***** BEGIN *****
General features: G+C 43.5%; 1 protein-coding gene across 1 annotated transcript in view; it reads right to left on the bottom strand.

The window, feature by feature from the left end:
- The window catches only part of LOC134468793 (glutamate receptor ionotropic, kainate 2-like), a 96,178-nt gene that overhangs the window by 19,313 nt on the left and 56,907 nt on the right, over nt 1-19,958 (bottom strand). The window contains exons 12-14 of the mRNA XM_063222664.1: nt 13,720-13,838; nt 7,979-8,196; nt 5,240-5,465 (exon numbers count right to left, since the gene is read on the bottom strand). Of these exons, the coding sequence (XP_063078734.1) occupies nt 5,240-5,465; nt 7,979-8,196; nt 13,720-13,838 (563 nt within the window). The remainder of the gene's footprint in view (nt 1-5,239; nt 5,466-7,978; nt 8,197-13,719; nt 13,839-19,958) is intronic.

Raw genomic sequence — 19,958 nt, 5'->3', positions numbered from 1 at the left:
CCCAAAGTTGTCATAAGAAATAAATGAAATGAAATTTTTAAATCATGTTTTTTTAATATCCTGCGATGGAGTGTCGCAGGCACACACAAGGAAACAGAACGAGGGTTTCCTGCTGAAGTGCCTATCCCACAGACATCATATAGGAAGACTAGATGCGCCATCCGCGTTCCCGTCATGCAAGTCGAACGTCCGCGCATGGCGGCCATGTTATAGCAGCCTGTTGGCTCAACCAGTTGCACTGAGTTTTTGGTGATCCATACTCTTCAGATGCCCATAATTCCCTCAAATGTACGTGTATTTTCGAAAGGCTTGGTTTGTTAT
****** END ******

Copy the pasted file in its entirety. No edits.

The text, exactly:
General features: G+C 43.5%; 1 protein-coding gene across 1 annotated transcript in view; it reads right to left on the bottom strand.

The window, feature by feature from the left end:
- The window catches only part of LOC134468793 (glutamate receptor ionotropic, kainate 2-like), a 96,178-nt gene that overhangs the window by 19,313 nt on the left and 56,907 nt on the right, over nt 1-19,958 (bottom strand). The window contains exons 12-14 of the mRNA XM_063222664.1: nt 13,720-13,838; nt 7,979-8,196; nt 5,240-5,465 (exon numbers count right to left, since the gene is read on the bottom strand). Of these exons, the coding sequence (XP_063078734.1) occupies nt 5,240-5,465; nt 7,979-8,196; nt 13,720-13,838 (563 nt within the window). The remainder of the gene's footprint in view (nt 1-5,239; nt 5,466-7,978; nt 8,197-13,719; nt 13,839-19,958) is intronic.

Raw genomic sequence — 19,958 nt, 5'->3', positions numbered from 1 at the left:
CCCAAAGTTGTCATAAGAAATAAATGAAATGAAATTTTTAAATCATGTTTTTTTAATATCCTGCGATGGAGTGTCGCAGGCACACACAAGGAAACAGAACGAGGGTTTCCTGCTGAAGTGCCTATCCCACAGACATCATATAGGAAGACTAGATGCGCCATCCGCGTTCCCGTCATGCAAGTCGAACGTCCGCGCATGGCGGCCATGTTATAGCAGCCTGTTGGCTCAACCAGTTGCACTGAGTTTTTGGTGATCCATACTCTTCAGATGCCCATAATTCCCTCAAATGTACGTGTATTTTCGAAAGGCTTGGTTTGTTAT